Sometimes an emoji is just an emoji. Sometimes it may be a threat.
And with only a few seconds to spare, Facebook moderators have to make the call — even if the text that accompanies the laughing yellow face is in an unfamiliar language.
To help with those decisions, Facebook has created a list of guidelines for what its two billion users should be allowed to say. The rules, which are regularly updated, are then given to its moderators.
For Facebook, the goal is clarity. But for the thousands of moderators across the world, faced with navigating this byzantine maze of rules as they monitor billions of posts per day in over 100 languages, clarity is hard to come by.
Facebook keeps its rulebooks and their existence largely secret. But The New York Times acquired 1,400 pages from these guidelines, and found problems not just in how the rules are drafted but in the way the moderation itself is done.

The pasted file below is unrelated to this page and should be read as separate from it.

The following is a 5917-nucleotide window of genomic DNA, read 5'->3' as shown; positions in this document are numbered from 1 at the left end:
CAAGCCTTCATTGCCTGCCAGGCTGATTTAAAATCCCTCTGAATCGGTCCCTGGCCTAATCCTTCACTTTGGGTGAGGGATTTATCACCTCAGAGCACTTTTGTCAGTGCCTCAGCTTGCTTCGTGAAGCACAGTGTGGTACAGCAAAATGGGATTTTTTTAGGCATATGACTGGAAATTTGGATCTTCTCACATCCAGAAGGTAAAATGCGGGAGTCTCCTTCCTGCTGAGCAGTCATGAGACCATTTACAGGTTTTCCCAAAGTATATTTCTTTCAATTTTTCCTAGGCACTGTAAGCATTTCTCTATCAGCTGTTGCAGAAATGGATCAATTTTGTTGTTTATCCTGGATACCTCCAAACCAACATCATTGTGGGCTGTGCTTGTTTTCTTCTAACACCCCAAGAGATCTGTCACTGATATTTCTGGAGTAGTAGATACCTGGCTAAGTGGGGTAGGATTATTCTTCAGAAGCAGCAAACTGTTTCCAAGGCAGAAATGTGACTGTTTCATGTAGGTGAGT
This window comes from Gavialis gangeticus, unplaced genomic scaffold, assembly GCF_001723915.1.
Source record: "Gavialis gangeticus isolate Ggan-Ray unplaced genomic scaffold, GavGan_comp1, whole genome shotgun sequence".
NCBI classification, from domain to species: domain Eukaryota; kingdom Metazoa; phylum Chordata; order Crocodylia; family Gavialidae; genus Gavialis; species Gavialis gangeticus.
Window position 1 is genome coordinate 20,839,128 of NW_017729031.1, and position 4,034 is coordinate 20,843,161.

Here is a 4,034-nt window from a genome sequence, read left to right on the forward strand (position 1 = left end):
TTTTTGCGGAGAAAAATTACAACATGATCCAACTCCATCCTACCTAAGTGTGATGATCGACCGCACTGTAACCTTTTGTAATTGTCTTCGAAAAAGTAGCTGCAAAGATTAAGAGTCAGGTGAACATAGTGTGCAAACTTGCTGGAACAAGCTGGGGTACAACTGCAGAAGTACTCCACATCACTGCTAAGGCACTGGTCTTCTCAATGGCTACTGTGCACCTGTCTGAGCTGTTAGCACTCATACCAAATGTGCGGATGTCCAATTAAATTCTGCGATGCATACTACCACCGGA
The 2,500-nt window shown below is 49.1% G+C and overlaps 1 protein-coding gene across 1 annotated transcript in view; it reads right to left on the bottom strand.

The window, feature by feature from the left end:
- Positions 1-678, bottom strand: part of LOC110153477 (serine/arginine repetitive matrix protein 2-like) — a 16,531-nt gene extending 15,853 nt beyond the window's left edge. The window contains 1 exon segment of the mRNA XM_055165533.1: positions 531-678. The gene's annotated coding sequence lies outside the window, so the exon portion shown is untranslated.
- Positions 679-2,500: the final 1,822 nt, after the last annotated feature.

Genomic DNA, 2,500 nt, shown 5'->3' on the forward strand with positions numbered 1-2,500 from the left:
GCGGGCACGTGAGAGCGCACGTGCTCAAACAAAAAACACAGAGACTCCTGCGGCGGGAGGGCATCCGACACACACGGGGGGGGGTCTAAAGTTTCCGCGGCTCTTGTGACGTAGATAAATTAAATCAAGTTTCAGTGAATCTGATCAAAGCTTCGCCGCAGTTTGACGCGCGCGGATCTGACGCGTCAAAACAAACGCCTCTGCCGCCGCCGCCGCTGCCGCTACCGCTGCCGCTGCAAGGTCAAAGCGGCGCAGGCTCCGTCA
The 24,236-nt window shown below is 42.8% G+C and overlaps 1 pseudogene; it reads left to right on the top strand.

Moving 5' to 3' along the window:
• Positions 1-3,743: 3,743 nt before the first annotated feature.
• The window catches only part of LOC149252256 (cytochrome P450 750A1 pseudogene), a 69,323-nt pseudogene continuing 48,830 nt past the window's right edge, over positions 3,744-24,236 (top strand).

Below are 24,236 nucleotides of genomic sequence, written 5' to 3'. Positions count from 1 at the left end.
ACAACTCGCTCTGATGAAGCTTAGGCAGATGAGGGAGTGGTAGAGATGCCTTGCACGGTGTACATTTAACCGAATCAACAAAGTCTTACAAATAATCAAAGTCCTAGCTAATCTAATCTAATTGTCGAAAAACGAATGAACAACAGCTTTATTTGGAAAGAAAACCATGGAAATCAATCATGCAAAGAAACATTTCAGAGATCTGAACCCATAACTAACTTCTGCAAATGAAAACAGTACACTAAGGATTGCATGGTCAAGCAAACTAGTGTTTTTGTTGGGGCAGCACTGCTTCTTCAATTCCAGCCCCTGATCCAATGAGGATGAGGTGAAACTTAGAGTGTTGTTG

Here are five takeaways from our story:
Facebook is experimenting on the fly.
The rules are discussed over breakfast every other Tuesday in a conference room in Menlo Park, Calif. — far from the social unrest that Facebook has been accused of accelerating.
Though the company does consult outside groups, the rules are set largely by young lawyers and engineers, most of whom have no experience in the regions of the world they are making decisions about.
The rules they create appear to be written for English speakers who at times rely on Google Translate. That suggests a lack of moderators